Sinéad O’ Connor is better than you think she is. Sure, you say “I love Sinéad – Nothing Compares 2 U, Mandinka, the one about the babies…? Or maybe “Yeah she can sing but remember that fuss with the Pope and Frank Sinatra and the Muslim stuff…she’s kinda hard work”. Fair enough. I personally am totally guilty of expressing this sentiment in the past. And I guess we’re all entitled to our opinions. But Sinéad O Connor is better than you think she is.
Like Lizzy, there are so many songs we could talk about. I was very tempted to say Troy which is criminally underrated. I just don’t have the literary chops though. We’ll have to wait for Dr Niamho for that one next time we talk about Sinéad’s back catalogue. Instead I like to visit the album Faith and Courage from 2000.
I clearly remember being in a record store in Dublin (ask your parents) and marching up to the counter and asking to buy whatever they were playing on the sound system. The song was the slightly NSFW “Daddy I’m fine” from the album Faith and Courage. Memory plays tricks at this point. Sinéad is so distinctive and had been mega-famous in Ireland for over a decade I must have known it was her. But I don’t think I’d ever heard her sound like this. I brought the album home (again, ask your parents) and listened to it. There are several excellent songs on it, No Man’s Woman, Dancing Lessons, Daddy I’m fine. But the song that has stuck with me is Jealous.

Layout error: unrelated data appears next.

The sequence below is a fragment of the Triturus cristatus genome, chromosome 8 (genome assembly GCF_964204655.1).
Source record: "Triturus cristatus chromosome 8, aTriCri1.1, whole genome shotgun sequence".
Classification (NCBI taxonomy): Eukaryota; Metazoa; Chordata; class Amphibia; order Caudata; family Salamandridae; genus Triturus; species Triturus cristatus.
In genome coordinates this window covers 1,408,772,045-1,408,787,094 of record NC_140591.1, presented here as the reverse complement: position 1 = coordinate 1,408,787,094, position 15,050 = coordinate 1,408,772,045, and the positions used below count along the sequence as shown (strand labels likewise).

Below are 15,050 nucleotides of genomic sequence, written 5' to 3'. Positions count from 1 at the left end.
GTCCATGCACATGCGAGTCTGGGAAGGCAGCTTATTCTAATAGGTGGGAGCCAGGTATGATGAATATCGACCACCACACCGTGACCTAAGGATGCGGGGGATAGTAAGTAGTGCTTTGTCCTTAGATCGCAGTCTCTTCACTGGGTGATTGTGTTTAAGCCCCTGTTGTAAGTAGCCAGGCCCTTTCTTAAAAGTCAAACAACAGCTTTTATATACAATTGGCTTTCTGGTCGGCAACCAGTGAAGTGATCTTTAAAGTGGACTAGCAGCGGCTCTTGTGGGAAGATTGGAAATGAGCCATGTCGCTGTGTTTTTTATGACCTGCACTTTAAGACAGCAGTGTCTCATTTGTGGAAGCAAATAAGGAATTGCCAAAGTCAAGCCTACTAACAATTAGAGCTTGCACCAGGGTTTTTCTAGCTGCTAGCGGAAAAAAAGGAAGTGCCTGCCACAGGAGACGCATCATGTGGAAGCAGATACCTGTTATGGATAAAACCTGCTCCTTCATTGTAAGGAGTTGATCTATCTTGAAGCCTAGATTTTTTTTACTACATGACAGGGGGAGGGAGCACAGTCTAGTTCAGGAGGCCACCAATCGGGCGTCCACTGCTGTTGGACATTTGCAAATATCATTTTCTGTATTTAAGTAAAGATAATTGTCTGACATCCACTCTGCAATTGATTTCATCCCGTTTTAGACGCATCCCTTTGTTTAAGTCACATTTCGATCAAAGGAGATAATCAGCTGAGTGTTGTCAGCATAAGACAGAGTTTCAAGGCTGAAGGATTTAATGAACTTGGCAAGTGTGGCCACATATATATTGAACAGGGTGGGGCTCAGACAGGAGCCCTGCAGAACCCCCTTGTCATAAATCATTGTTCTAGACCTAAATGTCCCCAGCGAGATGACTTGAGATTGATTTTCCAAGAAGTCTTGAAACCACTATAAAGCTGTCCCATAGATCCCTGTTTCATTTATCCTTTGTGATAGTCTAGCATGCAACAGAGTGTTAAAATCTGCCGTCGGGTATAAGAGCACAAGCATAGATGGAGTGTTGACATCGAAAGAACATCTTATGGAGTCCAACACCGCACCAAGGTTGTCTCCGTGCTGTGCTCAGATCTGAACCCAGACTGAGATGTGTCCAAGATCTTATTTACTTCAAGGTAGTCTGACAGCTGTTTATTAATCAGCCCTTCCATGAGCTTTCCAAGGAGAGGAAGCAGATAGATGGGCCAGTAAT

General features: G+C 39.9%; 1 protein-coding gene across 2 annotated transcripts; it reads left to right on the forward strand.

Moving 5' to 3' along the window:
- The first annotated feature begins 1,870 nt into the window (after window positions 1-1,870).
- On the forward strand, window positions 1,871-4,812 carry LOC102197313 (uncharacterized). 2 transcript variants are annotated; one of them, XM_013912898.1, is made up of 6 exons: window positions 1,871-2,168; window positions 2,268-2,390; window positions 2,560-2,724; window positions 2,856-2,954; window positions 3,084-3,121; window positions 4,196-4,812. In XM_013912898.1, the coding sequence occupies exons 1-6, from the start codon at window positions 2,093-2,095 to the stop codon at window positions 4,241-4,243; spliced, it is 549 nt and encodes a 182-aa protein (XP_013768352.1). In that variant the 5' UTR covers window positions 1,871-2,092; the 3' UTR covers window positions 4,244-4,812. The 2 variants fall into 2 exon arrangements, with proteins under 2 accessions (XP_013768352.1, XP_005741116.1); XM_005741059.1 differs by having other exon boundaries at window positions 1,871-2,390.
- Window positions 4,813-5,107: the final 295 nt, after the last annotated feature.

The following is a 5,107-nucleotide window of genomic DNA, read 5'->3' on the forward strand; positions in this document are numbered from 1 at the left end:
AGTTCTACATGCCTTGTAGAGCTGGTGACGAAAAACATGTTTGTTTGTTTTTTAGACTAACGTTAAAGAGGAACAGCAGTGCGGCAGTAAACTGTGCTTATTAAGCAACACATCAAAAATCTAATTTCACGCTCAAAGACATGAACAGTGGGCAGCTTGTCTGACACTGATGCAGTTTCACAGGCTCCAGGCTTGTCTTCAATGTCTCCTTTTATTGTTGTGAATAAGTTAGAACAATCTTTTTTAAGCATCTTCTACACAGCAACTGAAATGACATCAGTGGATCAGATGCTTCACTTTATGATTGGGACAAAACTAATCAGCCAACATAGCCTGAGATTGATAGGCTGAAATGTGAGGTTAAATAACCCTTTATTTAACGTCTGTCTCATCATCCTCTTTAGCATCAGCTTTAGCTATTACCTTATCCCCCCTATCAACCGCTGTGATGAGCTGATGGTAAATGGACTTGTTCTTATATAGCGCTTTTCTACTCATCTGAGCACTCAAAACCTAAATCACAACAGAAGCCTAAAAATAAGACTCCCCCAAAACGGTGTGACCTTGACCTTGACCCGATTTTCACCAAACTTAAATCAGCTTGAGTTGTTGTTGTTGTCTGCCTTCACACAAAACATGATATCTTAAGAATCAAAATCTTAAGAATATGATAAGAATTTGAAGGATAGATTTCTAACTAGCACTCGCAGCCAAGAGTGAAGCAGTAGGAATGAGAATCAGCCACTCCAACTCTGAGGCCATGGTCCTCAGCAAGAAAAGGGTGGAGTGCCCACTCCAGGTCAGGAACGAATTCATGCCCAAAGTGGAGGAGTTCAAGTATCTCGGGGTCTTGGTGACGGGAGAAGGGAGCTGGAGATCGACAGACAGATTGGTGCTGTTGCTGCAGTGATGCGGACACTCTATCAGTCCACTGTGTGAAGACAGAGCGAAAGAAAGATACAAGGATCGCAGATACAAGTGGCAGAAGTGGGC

Sinéad on the Late late show 2019
Sineád breaks our hearts again describing longing and toxic relationships in this poignant torch song. Maybe it’s because her personal life and struggles with mental health have been played out in public, but her fragile , beautiful voice make you feel she has lived every blow and cruelty in the song.
After some dark times, Sinéad is back touring again and seems at peace and happy. And if you know her battles with authority here and elsewhere , there is something triumphant when you here the crowd roar in triumph when she performs The Emperor’s New Clothes and belts out:
“They laugh ’cause they know they’re untouchable
Not because what I said was wrong”
But after all, Sinéad O Connor is better than you think she is.